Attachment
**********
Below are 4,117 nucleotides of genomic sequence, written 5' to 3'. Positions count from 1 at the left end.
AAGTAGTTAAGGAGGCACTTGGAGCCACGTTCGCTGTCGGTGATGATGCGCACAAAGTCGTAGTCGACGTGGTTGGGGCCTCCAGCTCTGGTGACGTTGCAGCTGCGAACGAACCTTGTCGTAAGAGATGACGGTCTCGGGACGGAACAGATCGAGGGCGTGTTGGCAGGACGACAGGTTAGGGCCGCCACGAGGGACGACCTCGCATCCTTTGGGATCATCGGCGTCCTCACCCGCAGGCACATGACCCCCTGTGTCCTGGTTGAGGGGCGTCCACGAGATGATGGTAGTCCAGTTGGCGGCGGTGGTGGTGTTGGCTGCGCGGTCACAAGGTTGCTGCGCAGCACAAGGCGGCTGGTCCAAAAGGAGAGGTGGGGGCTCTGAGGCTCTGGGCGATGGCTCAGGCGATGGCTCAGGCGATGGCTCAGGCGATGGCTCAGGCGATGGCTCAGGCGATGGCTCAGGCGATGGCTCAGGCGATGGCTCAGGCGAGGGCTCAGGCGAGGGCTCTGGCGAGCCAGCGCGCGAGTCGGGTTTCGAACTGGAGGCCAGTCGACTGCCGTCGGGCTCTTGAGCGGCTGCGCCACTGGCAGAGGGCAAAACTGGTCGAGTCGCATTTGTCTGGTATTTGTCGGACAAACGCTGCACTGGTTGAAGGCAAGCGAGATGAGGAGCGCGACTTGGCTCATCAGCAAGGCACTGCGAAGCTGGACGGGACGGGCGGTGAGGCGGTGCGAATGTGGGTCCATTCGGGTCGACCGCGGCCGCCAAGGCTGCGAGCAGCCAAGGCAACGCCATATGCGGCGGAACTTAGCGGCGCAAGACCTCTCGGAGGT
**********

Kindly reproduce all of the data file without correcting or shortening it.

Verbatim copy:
Below are 4,117 nucleotides of genomic sequence, written 5' to 3'. Positions count from 1 at the left end.
AAGTAGTTAAGGAGGCACTTGGAGCCACGTTCGCTGTCGGTGATGATGCGCACAAAGTCGTAGTCGACGTGGTTGGGGCCTCCAGCTCTGGTGACGTTGCAGCTGCGAACGAACCTTGTCGTAAGAGATGACGGTCTCGGGACGGAACAGATCGAGGGCGTGTTGGCAGGACGACAGGTTAGGGCCGCCACGAGGGACGACCTCGCATCCTTTGGGATCATCGGCGTCCTCACCCGCAGGCACATGACCCCCTGTGTCCTGGTTGAGGGGCGTCCACGAGATGATGGTAGTCCAGTTGGCGGCGGTGGTGGTGTTGGCTGCGCGGTCACAAGGTTGCTGCGCAGCACAAGGCGGCTGGTCCAAAAGGAGAGGTGGGGGCTCTGAGGCTCTGGGCGATGGCTCAGGCGATGGCTCAGGCGATGGCTCAGGCGATGGCTCAGGCGATGGCTCAGGCGATGGCTCAGGCGATGGCTCAGGCGATGGCTCAGGCGAGGGCTCAGGCGAGGGCTCTGGCGAGCCAGCGCGCGAGTCGGGTTTCGAACTGGAGGCCAGTCGACTGCCGTCGGGCTCTTGAGCGGCTGCGCCACTGGCAGAGGGCAAAACTGGTCGAGTCGCATTTGTCTGGTATTTGTCGGACAAACGCTGCACTGGTTGAAGGCAAGCGAGATGAGGAGCGCGACTTGGCTCATCAGCAAGGCACTGCGAAGCTGGACGGGACGGGCGGTGAGGCGGTGCGAATGTGGGTCCATTCGGGTCGACCGCGGCCGCCAAGGCTGCGAGCAGCCAAGGCAACGCCATATGCGGCGGAACTTAGCGGCGCAAGACCTCTCGGAGGT